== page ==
A tale of two churches in the heart of Clinton

A country divided saw a congregation divided

Did you ever wonder why there are two Methodist churches within a block of each other on Main Street in downtown Clinton?

In the early 1800s, the nation was divided over the issue of slavery. Even though a Southern state, Tennessee was also divided over the issue. In East Tennessee, where there were few slaves, there were many Northern sympathizers during the Civil War. That division over slavery also affected the churches in the area.

As early as 1801, Anderson County had Methodist circuit riders who preached at camp meetings and wherever else they could get a crowd.

These early Methodists were part of what became the denomination known as the Methodist Episcopal Church. In 1844, in accordance with the divided sentiments of Northern and Southern states, the Methodist Episcopal Church became two separate denominations, the Methodist Episcopal Church and the Methodist Episcopal Church, South. The Holston Conference of the Methodist Episcopal Church, which includes Clinton, became the Holston Conference of the Methodist Episcopal Church, South.

All churches and church-owned property in the conference came into the ownership of the new “Southern” denomination. Preachers in the conference became representatives of the new denomination.

In 1850, the church now known as Memorial UMC was established in Clinton and simply called Methodist Episcopal Church, South. This congregation’s first church building was built on the corner of Church and Cullum Streets.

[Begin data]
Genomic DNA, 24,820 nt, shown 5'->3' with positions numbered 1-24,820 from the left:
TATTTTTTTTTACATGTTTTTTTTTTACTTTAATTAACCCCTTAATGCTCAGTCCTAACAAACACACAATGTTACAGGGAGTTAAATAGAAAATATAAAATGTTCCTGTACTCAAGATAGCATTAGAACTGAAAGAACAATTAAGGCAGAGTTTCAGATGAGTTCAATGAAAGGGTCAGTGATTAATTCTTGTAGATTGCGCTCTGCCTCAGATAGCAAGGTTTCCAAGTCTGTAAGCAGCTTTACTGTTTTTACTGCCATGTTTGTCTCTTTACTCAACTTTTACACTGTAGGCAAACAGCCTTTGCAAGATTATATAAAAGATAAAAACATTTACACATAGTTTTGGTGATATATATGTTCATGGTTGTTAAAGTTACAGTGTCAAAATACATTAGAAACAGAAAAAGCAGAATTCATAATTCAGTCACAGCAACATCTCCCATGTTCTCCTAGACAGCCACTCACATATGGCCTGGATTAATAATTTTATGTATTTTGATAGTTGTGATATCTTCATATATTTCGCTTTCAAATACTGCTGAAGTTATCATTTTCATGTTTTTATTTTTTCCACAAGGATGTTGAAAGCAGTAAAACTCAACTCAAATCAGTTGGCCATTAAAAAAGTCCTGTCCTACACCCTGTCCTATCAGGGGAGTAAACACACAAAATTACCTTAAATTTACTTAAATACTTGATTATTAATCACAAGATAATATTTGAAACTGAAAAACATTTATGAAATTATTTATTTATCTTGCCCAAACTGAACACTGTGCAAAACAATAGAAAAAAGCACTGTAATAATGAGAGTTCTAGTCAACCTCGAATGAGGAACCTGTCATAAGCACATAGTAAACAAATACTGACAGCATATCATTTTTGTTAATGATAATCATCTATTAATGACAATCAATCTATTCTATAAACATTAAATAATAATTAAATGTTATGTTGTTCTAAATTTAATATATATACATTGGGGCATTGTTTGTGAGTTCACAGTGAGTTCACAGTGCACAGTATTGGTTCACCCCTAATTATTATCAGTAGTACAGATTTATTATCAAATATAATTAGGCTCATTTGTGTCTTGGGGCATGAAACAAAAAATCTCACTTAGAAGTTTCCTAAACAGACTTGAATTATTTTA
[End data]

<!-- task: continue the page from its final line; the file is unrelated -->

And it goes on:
The divided loyalties over slavery in East Tennessee carried over into religion when, in 1865, the Methodist Episcopal Church of the Holston Conference was formed at Athens.

For many years, members of the “Northern” and “Southern” churches, both calling themselves the Holston Conference, sent preachers to the same churches, causing problems with appointments and property rights.

In 1883, a small number of people from the Clinton church separated themselves into what is now known as St. Mark UMC. The new church was called the First Methodist Episcopal Church of Clinton and was affiliated with the “Northern” church, the Methodist Episcopal Church. However, in those early days, the new church was known simply as either the “Little White Church” or the “M.E. Church.”

Through the years, members of the two congregations would continue to exist as separate bodies of Christ, worshiping two blocks from each other. On special occasions such as revivals, Thanksgiving services and combined services, they worshiped together. However, some of the people of what is now St. Mark did consider uniting with what is now Memorial in 1926. They considered selling their property to the “Southern” church and combining their resources to build a larger church building. They did not feel like they could build and maintain a church building on their own. Discussions were held with church officials of both denominations, including the appropriate bishops. For whatever reason, nothing ever came from the talks.

The “Southern” church built a second building in 1887 at the present location, and changed the name of the church to Young Memorial, honoring a benefactor, D. K. Young. The name was later changed to Memorial. The present church building was built in 1929.

In 1938, the “Northern” church dedicated a new church building. The following year, the church became known as St. Mark.

An almost 100-year-old breech was healed in 1939 when the Methodist Episcopal Church, South, united with the Methodist Episcopal Church and the Methodist Protestant Church to form a new denomination, the Methodist Church. Both Clinton churches then became Methodist churches.

In 1969, the United Methodist Church was formed when the Methodist Church merged with the Evangelical United Brethren Churches. Both Clinton churches then took the title UMC.

Information from this article came from the website of Memorial UMC and a booklet prepared for the centennial of St. Mark researched and compiled by Lee A. Cate, minister, and Katherine B. Hoskins church historian